Calculating New Options for Shrinking Rice Fields - Modern Farmer

Calculating New Options for Shrinking Rice Fields

As water supplies dry up, farmers look to drought-friendly alternatives if rice becomes unsustainable.

A California rice field.
Photography by Shutterstock

George Tibbitts, a third-generation farmer in Arbuckle, CA, has been growing rice on his 1,200-acre farm for three decades. His Sacramento Valley irrigation district, one of the oldest in the state, has long benefitted from senior water rights, which date back to 1914. The rights allow farmers such as Tibbitts to keep their fields flush with water, even in arid conditions.

But last year, with much of the state in extreme drought, he faced a career first: His district slashed water allocations by an unprecedented 90 percent, leaving him with little choice but to fallow all of his rice fields. 

Fortunately, the tenth of normal supply he received was still enough to plant sunflower, wheat and tomatoes in four of his nine fields. “If I were only growing rice,” says Tibbitts, “I would’ve been in a big world of hurt.”

Because farming is a profession fraught with uncertainty, there are obvious advantages to having options. Yet, when it comes to rotating fields in a region steeped in a long tradition of growing rice, Tibbitts goes against the grain. In fact, only about 10 percent of the Sacramento Valley’s 500,000 acres of riceland is rotated, with heavy clay soils favoring flooded paddies over other field crops. As such, there’s little information or much of a history to support the practice of crop rotation or substitution.

To bridge the knowledge gap, University of California researchers have developed the Rice Rotation Calculator, an online tool that helps growers explore the economic impacts of switching from rice to one of several alternative crops. Like an insurance estimator, it takes the guesswork out of field rotation: Farmers input a host of variables for cultivating rice—everything from seed and input costs to equipment, labor and irrigation—to get instant, dollar-per-acre revenue comparisons for beans, safflower, sunflower and tomatoes.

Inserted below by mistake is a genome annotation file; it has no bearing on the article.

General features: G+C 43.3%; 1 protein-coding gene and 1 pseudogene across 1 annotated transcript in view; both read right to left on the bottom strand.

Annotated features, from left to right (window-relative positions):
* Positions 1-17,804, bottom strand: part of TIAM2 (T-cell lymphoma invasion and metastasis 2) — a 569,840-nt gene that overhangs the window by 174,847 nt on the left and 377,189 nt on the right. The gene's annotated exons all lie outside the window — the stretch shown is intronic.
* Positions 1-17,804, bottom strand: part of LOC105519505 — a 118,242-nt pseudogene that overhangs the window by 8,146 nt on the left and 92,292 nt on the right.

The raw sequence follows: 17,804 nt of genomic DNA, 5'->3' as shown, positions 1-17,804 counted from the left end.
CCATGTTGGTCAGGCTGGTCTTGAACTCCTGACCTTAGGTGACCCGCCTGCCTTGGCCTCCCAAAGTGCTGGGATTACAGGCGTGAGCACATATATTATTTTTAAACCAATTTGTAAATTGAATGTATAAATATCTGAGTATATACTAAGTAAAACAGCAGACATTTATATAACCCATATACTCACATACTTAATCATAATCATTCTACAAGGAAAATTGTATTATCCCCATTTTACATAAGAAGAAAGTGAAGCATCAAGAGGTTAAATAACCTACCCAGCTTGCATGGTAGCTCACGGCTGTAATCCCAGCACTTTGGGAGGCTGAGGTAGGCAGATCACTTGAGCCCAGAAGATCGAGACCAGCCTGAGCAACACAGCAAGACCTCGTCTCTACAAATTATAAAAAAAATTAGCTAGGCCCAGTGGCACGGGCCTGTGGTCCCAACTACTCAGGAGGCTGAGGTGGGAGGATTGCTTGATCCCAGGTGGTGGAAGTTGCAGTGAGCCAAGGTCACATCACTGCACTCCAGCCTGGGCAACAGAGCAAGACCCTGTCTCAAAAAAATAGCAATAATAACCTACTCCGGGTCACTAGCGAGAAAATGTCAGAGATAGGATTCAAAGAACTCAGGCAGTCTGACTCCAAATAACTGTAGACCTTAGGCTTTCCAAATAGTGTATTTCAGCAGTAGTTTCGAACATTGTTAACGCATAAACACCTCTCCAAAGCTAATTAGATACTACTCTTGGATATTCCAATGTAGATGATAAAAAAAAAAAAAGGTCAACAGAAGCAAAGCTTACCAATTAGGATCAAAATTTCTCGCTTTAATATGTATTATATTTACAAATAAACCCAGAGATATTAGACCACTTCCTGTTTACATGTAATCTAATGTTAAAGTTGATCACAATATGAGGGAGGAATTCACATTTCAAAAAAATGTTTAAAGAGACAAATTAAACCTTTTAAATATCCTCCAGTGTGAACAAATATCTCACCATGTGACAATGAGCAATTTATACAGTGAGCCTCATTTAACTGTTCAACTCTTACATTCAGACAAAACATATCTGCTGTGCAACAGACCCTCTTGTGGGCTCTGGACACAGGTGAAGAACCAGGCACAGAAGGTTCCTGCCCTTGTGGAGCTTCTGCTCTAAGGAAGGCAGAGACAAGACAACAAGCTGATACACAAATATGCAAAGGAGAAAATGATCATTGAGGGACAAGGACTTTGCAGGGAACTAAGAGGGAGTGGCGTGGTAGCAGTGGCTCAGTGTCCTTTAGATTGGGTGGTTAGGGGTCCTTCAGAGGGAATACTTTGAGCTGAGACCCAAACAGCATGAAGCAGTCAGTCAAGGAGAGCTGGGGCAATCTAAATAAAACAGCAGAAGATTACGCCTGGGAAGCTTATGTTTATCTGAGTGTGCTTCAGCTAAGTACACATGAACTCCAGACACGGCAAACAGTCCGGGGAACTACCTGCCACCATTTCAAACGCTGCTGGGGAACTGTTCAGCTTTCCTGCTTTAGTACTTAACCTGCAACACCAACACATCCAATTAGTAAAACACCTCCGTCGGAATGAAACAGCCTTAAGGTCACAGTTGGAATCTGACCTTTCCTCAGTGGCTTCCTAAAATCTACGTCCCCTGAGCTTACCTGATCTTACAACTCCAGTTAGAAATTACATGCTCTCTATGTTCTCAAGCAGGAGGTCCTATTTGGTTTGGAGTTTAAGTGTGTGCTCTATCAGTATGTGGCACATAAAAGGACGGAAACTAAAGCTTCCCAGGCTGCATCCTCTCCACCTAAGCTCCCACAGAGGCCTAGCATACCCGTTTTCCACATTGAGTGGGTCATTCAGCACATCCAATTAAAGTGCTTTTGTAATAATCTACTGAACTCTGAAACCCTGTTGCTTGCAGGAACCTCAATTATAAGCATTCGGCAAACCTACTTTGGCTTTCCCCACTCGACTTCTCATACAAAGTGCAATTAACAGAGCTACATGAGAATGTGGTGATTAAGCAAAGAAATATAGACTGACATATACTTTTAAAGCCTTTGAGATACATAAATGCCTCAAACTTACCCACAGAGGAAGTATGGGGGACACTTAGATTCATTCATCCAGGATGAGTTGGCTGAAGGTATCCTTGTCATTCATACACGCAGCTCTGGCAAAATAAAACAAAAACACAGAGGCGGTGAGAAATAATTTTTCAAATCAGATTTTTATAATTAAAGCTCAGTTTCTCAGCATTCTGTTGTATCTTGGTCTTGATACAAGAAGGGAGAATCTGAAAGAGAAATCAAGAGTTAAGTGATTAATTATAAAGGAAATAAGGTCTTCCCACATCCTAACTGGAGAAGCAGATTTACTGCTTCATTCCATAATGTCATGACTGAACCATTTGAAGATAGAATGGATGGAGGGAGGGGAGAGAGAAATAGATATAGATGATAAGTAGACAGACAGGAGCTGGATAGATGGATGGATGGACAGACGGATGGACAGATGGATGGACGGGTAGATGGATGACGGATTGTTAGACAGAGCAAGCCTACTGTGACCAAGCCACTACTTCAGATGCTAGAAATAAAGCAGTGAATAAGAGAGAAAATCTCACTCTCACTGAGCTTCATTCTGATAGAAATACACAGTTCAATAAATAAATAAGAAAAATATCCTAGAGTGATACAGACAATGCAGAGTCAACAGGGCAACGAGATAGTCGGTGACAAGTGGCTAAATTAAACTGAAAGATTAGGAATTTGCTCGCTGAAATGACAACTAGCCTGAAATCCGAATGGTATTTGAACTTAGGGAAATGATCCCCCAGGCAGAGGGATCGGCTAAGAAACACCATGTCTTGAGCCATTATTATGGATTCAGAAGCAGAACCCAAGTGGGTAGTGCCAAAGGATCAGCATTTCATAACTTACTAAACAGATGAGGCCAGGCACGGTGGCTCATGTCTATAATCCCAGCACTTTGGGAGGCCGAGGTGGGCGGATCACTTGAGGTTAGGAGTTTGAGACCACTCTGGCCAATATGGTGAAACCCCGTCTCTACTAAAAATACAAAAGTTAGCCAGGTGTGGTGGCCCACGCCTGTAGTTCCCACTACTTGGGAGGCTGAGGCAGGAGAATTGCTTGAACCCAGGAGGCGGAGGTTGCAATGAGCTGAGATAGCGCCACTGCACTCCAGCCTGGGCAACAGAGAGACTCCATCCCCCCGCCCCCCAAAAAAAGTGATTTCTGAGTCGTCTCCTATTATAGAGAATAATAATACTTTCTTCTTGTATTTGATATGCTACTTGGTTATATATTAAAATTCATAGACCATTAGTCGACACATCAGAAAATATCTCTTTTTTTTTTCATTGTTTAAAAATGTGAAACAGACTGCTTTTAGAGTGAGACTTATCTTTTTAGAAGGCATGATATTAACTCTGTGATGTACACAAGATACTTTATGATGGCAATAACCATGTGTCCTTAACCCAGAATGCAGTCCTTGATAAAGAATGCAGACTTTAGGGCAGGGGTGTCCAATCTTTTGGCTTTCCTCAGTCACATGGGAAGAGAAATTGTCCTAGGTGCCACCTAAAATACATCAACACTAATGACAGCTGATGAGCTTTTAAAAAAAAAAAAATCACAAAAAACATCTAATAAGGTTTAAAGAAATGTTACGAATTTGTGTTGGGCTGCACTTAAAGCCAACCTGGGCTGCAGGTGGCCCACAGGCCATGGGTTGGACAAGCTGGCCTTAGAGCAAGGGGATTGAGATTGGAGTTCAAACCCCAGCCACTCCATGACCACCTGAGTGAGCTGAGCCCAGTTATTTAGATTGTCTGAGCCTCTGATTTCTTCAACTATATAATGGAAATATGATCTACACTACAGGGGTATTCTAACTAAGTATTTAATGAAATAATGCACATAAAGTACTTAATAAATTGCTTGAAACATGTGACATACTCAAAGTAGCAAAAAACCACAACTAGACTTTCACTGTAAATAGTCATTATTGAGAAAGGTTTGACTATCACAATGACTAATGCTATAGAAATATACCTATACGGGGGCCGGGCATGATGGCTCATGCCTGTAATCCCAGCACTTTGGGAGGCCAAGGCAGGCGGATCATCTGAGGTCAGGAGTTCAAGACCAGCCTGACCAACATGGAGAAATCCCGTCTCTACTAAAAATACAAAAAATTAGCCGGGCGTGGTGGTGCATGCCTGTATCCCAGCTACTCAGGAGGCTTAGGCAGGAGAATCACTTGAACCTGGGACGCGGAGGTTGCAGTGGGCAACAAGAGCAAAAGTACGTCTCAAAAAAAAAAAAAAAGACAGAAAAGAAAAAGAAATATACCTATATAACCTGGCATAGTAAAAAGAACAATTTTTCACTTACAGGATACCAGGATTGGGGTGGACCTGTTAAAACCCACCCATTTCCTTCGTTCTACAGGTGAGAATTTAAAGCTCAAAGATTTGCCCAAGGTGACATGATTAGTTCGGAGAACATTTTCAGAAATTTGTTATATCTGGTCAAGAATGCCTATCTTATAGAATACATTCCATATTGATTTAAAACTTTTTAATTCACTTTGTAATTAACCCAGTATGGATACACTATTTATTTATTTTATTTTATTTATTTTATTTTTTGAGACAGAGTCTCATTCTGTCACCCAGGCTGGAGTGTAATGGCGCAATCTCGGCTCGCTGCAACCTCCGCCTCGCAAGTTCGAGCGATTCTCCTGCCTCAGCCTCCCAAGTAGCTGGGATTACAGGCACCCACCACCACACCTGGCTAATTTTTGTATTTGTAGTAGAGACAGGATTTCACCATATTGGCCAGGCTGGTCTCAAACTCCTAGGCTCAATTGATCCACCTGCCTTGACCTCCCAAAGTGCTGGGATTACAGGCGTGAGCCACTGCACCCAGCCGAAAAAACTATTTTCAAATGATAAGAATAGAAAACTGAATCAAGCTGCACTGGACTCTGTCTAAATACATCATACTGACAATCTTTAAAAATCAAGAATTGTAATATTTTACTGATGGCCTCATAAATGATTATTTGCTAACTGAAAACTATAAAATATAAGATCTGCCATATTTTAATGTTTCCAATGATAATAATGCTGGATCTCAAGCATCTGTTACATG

Crop rotation can help mitigate the economic and agronomic risks of mono-cropping, such as loss of soil fertility, increased reliance on pesticides and vulnerability to price fluctuations, says Whitney Brim-DeForest, a UC Cooperative Extension rice advisor, who developed the calculator with Sara Rosenberg, a UC Davis doctoral student in horticulture and agronomy.

However, because the practice is relatively rare in California’s rice country, the unknowns can make it a daunting proposition. “We don’t want to advise [growers] to crop-rotate if they [don’t] have an idea of what it looks like economically,” says Brim-DeForest. “This tool is designed to help them make informed decisions and, hopefully, reduce the barrier to entry.”

There’s also an enormous effort required to take a field out of rice, including removing levees, bedding up fields and installing irrigation. Rosenberg says that’s just one factor that contributes to “a whole system that’s been created to make rice so feasible.” Yes, there’s the clay soil, flat landscape and senior water rights. But that has created a unique regional economy and industry—one that seeds fields with planes instead of drill seeders, harvests with giant combines rather than tractors and requires far less labor than row crops.